When you come to our office, we will also examine the rest of your skin as indicated. If we see any suspicious areas, we will notify you and send your referring doctor a specially designed letter with color digital photographs. You also need to be aware of the early signs of skin cancer. A rapid diagnosis means a smaller tumor.
Most commonly, skin cancers start as small bumps or patches of skin that slowly increase in size. They often will bleed and then seem to heal before repeating this cycle again. Any skin lesion that bleeds should be examined for a possible skin biopsy. Melanomas will most commonly increase in size, change colors, and itch. Skin cancers can be scaling, smooth, or firm. In many cases, you can’t tell by looking at the lesion and a skin biopsy is indicated. A skin biopsy removes a small piece of skin to be examined by a pathologist who can diagnose skin cancer. Skin biopsies are accurate, small, quick, easy, and the best way to be certain of a diagnosis.
Actinic Keratoses are precancerous small rough papules on the sun-exposed areas of face, neck, scalp, and arms. Left untreated they can progress to invasive skin cancers. Treating these premalignant lesions with your referring doctor is an essential part of skin-health maintenance.
Skin Cancer Prevention
Sun exposure is the most preventable risk factor for all types of skin cancer. The American Academy of Dermatology has recommended these seven steps to reduce the risk of skin cancer:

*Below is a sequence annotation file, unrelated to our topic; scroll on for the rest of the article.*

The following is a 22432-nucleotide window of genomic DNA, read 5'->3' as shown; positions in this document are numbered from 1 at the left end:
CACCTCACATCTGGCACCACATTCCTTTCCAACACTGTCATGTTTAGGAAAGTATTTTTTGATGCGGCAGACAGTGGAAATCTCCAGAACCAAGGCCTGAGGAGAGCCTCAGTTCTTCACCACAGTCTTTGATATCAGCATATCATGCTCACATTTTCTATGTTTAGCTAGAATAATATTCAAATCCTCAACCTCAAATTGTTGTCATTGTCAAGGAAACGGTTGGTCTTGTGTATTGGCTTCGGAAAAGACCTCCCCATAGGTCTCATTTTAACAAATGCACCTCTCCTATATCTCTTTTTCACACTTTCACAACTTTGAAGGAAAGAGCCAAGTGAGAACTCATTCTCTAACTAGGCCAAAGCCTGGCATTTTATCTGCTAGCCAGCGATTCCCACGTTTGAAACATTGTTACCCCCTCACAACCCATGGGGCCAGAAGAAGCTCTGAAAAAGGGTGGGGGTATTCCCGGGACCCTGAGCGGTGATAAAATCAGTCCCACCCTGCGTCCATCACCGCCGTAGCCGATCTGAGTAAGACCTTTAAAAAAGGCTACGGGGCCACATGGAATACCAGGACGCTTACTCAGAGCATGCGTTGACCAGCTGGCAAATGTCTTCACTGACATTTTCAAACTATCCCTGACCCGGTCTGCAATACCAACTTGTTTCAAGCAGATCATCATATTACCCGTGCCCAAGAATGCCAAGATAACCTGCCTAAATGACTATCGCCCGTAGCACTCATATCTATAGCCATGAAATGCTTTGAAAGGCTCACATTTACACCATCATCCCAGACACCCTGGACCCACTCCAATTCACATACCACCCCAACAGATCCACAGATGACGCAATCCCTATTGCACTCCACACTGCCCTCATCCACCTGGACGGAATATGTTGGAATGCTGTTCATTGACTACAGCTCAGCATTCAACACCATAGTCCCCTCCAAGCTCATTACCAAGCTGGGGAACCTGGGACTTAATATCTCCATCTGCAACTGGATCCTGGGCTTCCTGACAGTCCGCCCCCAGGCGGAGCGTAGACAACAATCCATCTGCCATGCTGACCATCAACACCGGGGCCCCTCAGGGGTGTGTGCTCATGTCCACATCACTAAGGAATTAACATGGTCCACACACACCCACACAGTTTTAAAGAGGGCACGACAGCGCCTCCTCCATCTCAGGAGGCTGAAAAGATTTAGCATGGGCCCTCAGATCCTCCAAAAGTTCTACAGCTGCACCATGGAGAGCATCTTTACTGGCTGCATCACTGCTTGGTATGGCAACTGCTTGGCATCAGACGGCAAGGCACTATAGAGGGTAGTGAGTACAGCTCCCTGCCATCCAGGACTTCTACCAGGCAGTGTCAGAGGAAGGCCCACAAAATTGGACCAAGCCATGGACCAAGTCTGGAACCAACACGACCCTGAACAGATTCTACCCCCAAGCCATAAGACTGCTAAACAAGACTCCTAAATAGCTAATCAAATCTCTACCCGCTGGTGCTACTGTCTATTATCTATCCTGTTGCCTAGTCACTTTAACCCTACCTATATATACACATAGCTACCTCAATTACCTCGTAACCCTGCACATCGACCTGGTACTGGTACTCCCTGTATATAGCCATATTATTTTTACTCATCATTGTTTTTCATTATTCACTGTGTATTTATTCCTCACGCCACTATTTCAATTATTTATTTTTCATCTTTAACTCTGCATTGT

Generously apply a water-resistant sunscreen with a Sun Protection Factor (SPF) of at least 30 that provides broad-spectrum protection from both ultraviolet A (UVA) and ultraviolet B (UVB) rays. Reapply every two hours, even on cloudy days, and after swimming or sweating.
Protect children from sun exposure by playing in the shade, using protective clothing, and applying sunscreen. Remember, 80% of your lifetime sun exposure occurs before the age of 18. Do not use sunscreen on children under six months of age.
Use extra caution near water, snow, and sand. These areas reflect the damaging rays of the sun, which can increase sun damage.
Seek the shade. Remember, the sun’s rays are strongest between 10 a.m. and 4 p.m. Use umbrellas at the pool and beach.
Wear protective clothing, such as a long-sleeved shirt, pants, a wide-brimmed hat, and sunglasses.
Avoid tanning beds. Ultraviolet light from tanning beds and sun lamps can cause skin cancer and wrinkling.
Melanoma is the third most common cancer in women ages 20–39.